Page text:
8th Workshop on Service Orientation in Holonic and Multi-Agent Manufacturing
“National Level Cyber Security in the Age of IoT”
IoT plays a growing role in our lives, allowing us to communicate with the elements surrounding us in a more efficient, distributed and immediate manner. IoT is utilized by individuals, enterprises and critical infrastructures. We are seeing a trend of Military IoT, where IoT is used by armed forces in order to distribute connectivity, collect data and overall improve the efficiency of the forces in the battlefront.
Improved connectivity, however, entails significant cyber risks, which increase in view of the larger target surface.
The talk will provide a clear understanding regarding the benefits of IoT, the modern cyber risks threatening IoT, some academic challenges that may assist in potential mitigation strategies and an outlook on what nation states are and should be doing in order to counter IoT threats at the technological, methodological & regulatory levels.
Esti Peshin is General Manager of the Cyber Division at the Israel Aerospace Industries Ltd. At the beginning of 2017, under Ms. Peshin’s management IAI’s cyber activity was expended from a Directorate to a Division.
She serves also as the Director General (pro bono) of the Israeli Hi-Tech Caucus at the Knesset, the Israeli Parliament.
Prior to assuming these roles, Ms Peshin was the Managing Partner of ENP Solutions Ltd., a strategic management consulting firm; a Partner at Destino Ventures LLC, a private equity firm; and a Partner at Hope Ventures Ltd, a Distributor and Business Development house.
Previously, Ms. Peshin was the CEO of Waterfall Security Solutions, a provider of a foolproof physical security gateway for homeland security and mission- critical installations. Before joining Waterfall, she held an Account Director position in the Lawful Interception division of Verint Systems, Inc. She served 11 years in the Israeli Defense Forces, in an elite technology unit, where she was Deputy Director.
Reality first for reference models and interoperability
The ironware in industrial systems represents more value than the associated computer hardware and software by several orders of magnitude. This is especially true when disregarding non-recurring development efforts. This gap is widening when information technology becomes cheaper, more powerful and more energy-efficient while energy and most raw materials become scarce and more expensive. Moreover, truly added value is created by the ironware and human workers whilst the information systems facilitate this indirectly.
Accordingly, this keynote assesses reference models and architectures (e.g. the Industrial Internet of Things model) while focusing on their world-of-interest. The discussion highlights how reality is (not) reflected within these models and architectures. The talk argues that it is a bad idea to isolate the information processing aspects from the real-world aspects. The usage and scope of reference models and architectures goes beyond reflecting and communicating what the ICT is or does. It also and foremost reflects how reality is accounted for in the ICT systems.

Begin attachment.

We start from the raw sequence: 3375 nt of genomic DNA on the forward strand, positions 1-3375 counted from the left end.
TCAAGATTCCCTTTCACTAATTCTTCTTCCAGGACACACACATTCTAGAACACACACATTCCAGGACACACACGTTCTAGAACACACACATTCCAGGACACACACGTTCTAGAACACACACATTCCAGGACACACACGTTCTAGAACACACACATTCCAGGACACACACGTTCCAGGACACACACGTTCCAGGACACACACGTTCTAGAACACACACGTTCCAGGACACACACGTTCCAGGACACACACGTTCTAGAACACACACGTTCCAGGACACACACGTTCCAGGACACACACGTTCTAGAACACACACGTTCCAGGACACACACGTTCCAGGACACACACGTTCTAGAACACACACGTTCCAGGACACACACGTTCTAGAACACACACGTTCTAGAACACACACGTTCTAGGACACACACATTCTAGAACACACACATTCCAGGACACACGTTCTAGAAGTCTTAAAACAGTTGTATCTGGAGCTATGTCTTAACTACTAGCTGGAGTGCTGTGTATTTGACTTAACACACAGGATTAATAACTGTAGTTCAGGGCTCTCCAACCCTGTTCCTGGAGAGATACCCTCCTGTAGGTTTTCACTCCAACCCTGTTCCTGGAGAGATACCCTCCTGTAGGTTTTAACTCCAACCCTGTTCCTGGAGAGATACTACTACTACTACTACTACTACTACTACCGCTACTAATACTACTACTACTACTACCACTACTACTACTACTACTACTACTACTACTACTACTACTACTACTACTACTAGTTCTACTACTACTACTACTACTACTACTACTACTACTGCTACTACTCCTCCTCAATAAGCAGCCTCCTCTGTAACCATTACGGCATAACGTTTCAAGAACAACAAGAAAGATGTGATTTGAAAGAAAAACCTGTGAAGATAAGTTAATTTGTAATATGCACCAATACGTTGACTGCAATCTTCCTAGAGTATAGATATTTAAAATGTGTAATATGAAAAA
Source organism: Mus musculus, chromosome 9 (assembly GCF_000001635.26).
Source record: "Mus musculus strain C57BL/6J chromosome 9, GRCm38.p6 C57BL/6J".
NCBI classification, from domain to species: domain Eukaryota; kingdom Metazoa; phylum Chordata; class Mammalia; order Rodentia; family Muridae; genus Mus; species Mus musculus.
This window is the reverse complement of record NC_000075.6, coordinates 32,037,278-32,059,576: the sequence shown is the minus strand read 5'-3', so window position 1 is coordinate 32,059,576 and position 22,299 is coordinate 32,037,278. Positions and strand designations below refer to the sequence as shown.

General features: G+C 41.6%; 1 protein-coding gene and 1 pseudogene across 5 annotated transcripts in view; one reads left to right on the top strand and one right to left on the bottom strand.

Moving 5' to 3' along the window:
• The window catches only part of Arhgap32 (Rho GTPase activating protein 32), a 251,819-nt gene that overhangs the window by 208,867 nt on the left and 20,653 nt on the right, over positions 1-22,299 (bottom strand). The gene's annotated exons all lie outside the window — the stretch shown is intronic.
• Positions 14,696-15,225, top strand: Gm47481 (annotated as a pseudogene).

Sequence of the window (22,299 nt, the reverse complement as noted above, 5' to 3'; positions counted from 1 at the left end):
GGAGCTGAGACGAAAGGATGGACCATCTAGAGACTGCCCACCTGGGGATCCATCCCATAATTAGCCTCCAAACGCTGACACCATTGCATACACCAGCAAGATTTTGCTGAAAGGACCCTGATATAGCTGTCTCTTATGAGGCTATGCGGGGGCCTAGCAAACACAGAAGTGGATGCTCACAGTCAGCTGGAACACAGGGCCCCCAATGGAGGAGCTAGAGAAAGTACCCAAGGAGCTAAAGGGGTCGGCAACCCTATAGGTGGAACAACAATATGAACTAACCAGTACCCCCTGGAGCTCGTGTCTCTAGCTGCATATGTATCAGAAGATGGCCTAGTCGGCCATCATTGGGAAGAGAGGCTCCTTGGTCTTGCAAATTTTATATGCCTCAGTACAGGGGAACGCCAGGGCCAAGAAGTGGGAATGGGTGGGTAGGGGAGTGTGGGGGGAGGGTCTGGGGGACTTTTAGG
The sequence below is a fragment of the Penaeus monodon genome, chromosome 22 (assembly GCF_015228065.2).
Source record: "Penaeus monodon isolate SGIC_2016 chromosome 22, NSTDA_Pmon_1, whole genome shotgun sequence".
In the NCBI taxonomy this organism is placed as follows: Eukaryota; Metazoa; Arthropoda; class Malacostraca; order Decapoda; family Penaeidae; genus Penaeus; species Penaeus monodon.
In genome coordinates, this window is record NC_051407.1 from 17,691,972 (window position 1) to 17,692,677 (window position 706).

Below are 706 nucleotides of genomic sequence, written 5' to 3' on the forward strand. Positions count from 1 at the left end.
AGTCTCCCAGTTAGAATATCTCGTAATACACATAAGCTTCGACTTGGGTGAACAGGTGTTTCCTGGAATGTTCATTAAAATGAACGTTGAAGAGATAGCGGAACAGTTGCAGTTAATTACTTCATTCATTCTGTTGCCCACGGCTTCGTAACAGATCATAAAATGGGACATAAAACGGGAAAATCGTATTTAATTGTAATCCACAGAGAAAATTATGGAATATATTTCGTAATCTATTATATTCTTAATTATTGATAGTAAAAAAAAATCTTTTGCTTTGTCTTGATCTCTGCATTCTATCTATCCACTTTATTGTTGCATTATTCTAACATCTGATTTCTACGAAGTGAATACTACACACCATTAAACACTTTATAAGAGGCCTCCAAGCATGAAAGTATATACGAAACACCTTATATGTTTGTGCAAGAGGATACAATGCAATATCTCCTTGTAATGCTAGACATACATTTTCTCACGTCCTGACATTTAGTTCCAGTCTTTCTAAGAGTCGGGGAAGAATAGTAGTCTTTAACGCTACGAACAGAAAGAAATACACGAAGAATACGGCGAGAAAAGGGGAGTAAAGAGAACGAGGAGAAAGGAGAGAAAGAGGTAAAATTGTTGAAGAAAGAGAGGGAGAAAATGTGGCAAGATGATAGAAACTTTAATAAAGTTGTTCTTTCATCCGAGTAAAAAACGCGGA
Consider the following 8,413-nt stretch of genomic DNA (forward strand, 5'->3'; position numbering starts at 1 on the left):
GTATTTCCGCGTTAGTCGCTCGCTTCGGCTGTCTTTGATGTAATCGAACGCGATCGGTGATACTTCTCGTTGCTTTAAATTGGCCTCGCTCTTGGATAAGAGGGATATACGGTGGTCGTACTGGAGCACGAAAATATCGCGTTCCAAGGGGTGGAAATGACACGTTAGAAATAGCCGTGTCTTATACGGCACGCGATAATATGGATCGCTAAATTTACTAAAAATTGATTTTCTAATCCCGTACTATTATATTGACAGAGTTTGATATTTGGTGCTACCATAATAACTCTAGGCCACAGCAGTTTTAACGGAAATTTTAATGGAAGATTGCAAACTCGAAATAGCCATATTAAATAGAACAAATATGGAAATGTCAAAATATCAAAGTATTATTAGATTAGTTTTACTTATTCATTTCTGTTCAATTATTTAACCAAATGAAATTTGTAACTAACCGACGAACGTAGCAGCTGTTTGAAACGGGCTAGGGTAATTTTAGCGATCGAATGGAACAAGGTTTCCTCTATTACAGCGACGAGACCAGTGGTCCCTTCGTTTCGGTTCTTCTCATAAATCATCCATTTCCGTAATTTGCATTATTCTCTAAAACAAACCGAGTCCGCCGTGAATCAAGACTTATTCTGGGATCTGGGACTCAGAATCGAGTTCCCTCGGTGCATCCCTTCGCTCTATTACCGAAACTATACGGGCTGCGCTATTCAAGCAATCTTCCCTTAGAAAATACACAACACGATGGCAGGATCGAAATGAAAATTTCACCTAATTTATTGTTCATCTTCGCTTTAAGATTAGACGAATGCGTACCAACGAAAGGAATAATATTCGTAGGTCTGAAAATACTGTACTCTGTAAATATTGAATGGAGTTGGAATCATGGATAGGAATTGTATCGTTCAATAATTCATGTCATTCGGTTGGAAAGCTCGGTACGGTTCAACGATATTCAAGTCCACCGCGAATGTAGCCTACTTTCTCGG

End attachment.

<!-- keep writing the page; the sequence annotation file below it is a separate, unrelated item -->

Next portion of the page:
Next, this keynote introduces the concept of in-depth interoperability. Complementing ordinary ICT interoperability, in-depth interoperability addresses the ironware. It concerns the ability of the ironware to interoperate, not the ICT. When ICT adds smartness to the ironware, in-depth interoperability avoids adding constraints and limitations. Only the intrinsic limitations of the ironware are OK. The challenge is to deliver useful and valuable services while providing such in-depth interoperability. The talk argues that slow progress in interoperability beyond the syntactical aspects is due to the failure to recognize the role and contribution of in-depth interoperability.
Background reading: Design for the unexpected by Paul Valckenaers and Hendrik Van Brussel.
Professor Paul Valckenaers has a Master’s degree in engineering, specializing in computer science, and a PhD in mechanical engineering from KU Leuven. He has over 25 years of research experience, including participation in numerous international cooperative research projects. He has translated and applied the concept of holonic execution system to multiple domains: manufacturing, logistics, networked production, fleet robotics, traffic and transportation, smart grids, integrated healthcare. Affiliations and Expertise: Paul Valckenaers is professor in the Faculty of Engineering Technology, KU Leuven, Belgium, and the Department of Healthcare and Technology, UC Leuven, Belgium. Teaching courses in: Engineering (Industrial Engineering, Manufacturing Engineering and Transportation Engineering) and Computer Science (Distributed Computing and Software Engineering)
Paul Valckenaers elaborated a scientific foundation for system integration entitled "Design for the Unexpected". Integration does not fail because of lacking or deficient interoperability. Even semantic interoperability will be insufficient. Integration fails because the systems that are to be integrated have made mutually incompatible design choices. This understanding of truly in-depth interoperability has led to a scientific approach to designing systems that are suited for integration. This foundation has been investigated in the following application domains: - Manufacturing Execution Systems (MES) - Logistic Execution Systems (LES) - Intelligent Traffic Systems (ITS) - Robot fleet coordination - Smart Grids - E-Health.
Skills and expertise in: Control Theory, Robotics, Simulation, Logistics, System Modeling, Automation & Robotics, Mechatronics, Automation, Production Engineering, Production.